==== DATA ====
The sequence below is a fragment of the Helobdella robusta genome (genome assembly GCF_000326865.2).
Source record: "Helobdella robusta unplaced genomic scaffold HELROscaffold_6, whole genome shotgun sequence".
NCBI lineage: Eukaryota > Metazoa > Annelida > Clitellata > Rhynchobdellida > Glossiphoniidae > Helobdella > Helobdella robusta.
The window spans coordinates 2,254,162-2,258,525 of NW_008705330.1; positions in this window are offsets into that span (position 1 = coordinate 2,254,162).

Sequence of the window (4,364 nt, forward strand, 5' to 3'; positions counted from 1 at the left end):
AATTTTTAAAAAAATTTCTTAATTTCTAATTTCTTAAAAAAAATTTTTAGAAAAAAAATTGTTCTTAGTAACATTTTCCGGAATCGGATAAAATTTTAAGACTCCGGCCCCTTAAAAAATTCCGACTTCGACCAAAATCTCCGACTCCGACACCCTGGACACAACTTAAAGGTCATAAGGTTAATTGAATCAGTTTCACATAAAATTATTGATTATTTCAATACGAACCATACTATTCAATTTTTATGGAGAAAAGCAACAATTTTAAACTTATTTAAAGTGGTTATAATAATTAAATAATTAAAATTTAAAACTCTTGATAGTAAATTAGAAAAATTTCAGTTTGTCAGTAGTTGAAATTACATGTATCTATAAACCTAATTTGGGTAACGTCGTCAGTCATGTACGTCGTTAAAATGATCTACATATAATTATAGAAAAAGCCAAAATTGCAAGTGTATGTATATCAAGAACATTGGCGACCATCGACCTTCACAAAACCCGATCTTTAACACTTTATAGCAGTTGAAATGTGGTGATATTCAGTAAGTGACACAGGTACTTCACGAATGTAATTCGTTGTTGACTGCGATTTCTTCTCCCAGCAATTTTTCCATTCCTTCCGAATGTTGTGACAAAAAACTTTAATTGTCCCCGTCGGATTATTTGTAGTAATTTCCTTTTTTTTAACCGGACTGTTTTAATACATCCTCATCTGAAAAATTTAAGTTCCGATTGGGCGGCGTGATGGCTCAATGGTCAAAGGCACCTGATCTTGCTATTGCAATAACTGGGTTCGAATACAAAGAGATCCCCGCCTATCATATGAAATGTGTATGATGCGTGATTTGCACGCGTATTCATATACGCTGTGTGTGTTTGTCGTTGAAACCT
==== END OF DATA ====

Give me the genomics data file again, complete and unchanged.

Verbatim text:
The sequence below is a fragment of the Helobdella robusta genome (genome assembly GCF_000326865.2).
Source record: "Helobdella robusta unplaced genomic scaffold HELROscaffold_6, whole genome shotgun sequence".
NCBI lineage: Eukaryota > Metazoa > Annelida > Clitellata > Rhynchobdellida > Glossiphoniidae > Helobdella > Helobdella robusta.
The window spans coordinates 2,254,162-2,258,525 of NW_008705330.1; positions in this window are offsets into that span (position 1 = coordinate 2,254,162).

Sequence of the window (4,364 nt, forward strand, 5' to 3'; positions counted from 1 at the left end):
AATTTTTAAAAAAATTTCTTAATTTCTAATTTCTTAAAAAAAATTTTTAGAAAAAAAATTGTTCTTAGTAACATTTTCCGGAATCGGATAAAATTTTAAGACTCCGGCCCCTTAAAAAATTCCGACTTCGACCAAAATCTCCGACTCCGACACCCTGGACACAACTTAAAGGTCATAAGGTTAATTGAATCAGTTTCACATAAAATTATTGATTATTTCAATACGAACCATACTATTCAATTTTTATGGAGAAAAGCAACAATTTTAAACTTATTTAAAGTGGTTATAATAATTAAATAATTAAAATTTAAAACTCTTGATAGTAAATTAGAAAAATTTCAGTTTGTCAGTAGTTGAAATTACATGTATCTATAAACCTAATTTGGGTAACGTCGTCAGTCATGTACGTCGTTAAAATGATCTACATATAATTATAGAAAAAGCCAAAATTGCAAGTGTATGTATATCAAGAACATTGGCGACCATCGACCTTCACAAAACCCGATCTTTAACACTTTATAGCAGTTGAAATGTGGTGATATTCAGTAAGTGACACAGGTACTTCACGAATGTAATTCGTTGTTGACTGCGATTTCTTCTCCCAGCAATTTTTCCATTCCTTCCGAATGTTGTGACAAAAAACTTTAATTGTCCCCGTCGGATTATTTGTAGTAATTTCCTTTTTTTTAACCGGACTGTTTTAATACATCCTCATCTGAAAAATTTAAGTTCCGATTGGGCGGCGTGATGGCTCAATGGTCAAAGGCACCTGATCTTGCTATTGCAATAACTGGGTTCGAATACAAAGAGATCCCCGCCTATCATATGAAATGTGTATGATGCGTGATTTGCACGCGTATTCATATACGCTGTGTGTGTTTGTCGTTGAAACCT